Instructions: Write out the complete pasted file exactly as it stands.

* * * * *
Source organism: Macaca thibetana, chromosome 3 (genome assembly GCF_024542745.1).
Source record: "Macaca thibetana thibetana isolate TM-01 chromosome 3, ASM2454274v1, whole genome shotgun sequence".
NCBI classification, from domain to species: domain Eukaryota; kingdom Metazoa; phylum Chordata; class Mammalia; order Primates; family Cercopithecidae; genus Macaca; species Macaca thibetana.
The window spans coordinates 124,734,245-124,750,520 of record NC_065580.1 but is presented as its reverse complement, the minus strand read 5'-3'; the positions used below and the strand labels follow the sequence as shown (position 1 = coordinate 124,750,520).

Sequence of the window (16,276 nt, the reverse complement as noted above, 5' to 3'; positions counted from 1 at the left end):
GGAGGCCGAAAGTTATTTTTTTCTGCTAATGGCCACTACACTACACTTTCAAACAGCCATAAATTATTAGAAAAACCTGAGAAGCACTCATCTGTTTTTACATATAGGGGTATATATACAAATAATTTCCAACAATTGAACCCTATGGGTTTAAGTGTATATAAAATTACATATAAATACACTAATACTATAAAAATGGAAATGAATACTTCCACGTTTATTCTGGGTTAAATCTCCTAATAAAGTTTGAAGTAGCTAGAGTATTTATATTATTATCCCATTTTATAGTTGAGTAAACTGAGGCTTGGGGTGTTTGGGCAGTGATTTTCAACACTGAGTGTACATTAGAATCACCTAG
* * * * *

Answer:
Source organism: Macaca thibetana, chromosome 3 (genome assembly GCF_024542745.1).
Source record: "Macaca thibetana thibetana isolate TM-01 chromosome 3, ASM2454274v1, whole genome shotgun sequence".
NCBI classification, from domain to species: domain Eukaryota; kingdom Metazoa; phylum Chordata; class Mammalia; order Primates; family Cercopithecidae; genus Macaca; species Macaca thibetana.
The window spans coordinates 124,734,245-124,750,520 of record NC_065580.1 but is presented as its reverse complement, the minus strand read 5'-3'; the positions used below and the strand labels follow the sequence as shown (position 1 = coordinate 124,750,520).

Sequence of the window (16,276 nt, the reverse complement as noted above, 5' to 3'; positions counted from 1 at the left end):
GGAGGCCGAAAGTTATTTTTTTCTGCTAATGGCCACTACACTACACTTTCAAACAGCCATAAATTATTAGAAAAACCTGAGAAGCACTCATCTGTTTTTACATATAGGGGTATATATACAAATAATTTCCAACAATTGAACCCTATGGGTTTAAGTGTATATAAAATTACATATAAATACACTAATACTATAAAAATGGAAATGAATACTTCCACGTTTATTCTGGGTTAAATCTCCTAATAAAGTTTGAAGTAGCTAGAGTATTTATATTATTATCCCATTTTATAGTTGAGTAAACTGAGGCTTGGGGTGTTTGGGCAGTGATTTTCAACACTGAGTGTACATTAGAATCACCTAG